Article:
In a fraction of a second Joel Price's life changed.
Nine years ago, Price, then 13, was riding a jet boat at Lake James when a speedboat pulled out full throttle from the shore. The front hull of the boat was lifted out of the water as the driver accelerated. He didn't see Price. The middle point of the bow smashed into Price's head. The blow opened his skull, exposing his brain. He went underwater and the propeller of the boat also struck him across the brow; his left leg was so severely damaged that only a tendon connected it to his body.
Thirty yards away, fishing by the shore was a paramedic from Three Rivers Ambulance Authority. Within 30 seconds he was by Price and he and his two fishing friends hauled Price to the beach where the paramedic's gear was. The next person to show up on the beach was a respiratory therapist who had just moved to the area.
“And the miracles just continued from there,” said Paul Copeland, Price's stepfather.
Price was flown by Life Flight helicopter to Parkview Randallia. There he went through multiple brain surgeries and his leg was amputated.
Through intensive therapy over time he has recovered. He has a slight limp now, but his speech is clear, and to look at him you wouldn't know what he has been through. Four to five days before his release from the hospital the Ronald McDonald House was having a fundraiser. Price had recovered enough that he got up and told his story, and he was asked to come back the next year to share it again.
Shery and Paul Copeland live in Angola, so having the Ronald McDonald House at Parkview, which provides a place to say for families of children who are patients, allowed one of them to be with Price around the clock until his release.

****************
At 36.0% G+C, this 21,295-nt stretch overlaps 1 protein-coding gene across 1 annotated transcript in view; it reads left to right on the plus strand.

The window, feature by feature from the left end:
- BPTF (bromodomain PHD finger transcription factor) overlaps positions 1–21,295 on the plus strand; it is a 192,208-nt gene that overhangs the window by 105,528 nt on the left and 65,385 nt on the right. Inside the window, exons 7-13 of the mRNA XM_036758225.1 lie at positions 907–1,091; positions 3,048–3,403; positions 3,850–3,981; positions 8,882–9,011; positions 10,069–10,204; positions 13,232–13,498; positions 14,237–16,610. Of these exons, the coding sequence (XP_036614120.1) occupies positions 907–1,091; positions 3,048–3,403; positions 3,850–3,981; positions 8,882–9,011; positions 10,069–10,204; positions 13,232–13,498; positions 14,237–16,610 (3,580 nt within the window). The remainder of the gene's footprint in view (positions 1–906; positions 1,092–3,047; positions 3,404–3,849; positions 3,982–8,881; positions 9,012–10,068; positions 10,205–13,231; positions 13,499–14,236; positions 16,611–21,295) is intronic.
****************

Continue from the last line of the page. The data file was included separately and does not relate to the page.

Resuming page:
“That would not have happened without the Ronald McDonald House,” Paul Copeland said.
Tuesday morning Parkview Regional Medical Center had its official opening of the new Ronald McDonald House, and Price and his stepfather were there to express their gratitude and tell their story.
The new house is open after five years of planning and $2 million of fund raising.
The first floor has 11 bedrooms and 9,000 square feet of space, triple the 2,800 square feet at Parkview Randallia. The house also features a large gathering room, a family-style dining room, a computer area, and laundry room. There will be light snacks for the guests and an evening meal served daily.
“This day really was a long time in coming," said Lisa Pacula, executive director of the Ronald McDonald House. "There are so many people to thank. It took a lot of planning; it took a lot of hard work; and it took a lot of love to make this happen.”
Pacula told the crowd the house would be taking its first guests Tuesday afternoon.
Parents of patients up to 21 years of age can stay in the house, based on an assessment by the social service department at the hospital. The local Ronald McDonald Chapter partners with Parkview. According to the organization's website it has chapters worldwide. The nonprofit started 38 years ago.
Mike Packnett, president and CEO of Parkview Health; Jackie Meara, senior manager field relations, Ronald McDonald House; and Sue Ehinger, hospital president, all spoke and then turned the scissors over to, whom else? Ronald McDonald for the ribbon cutting.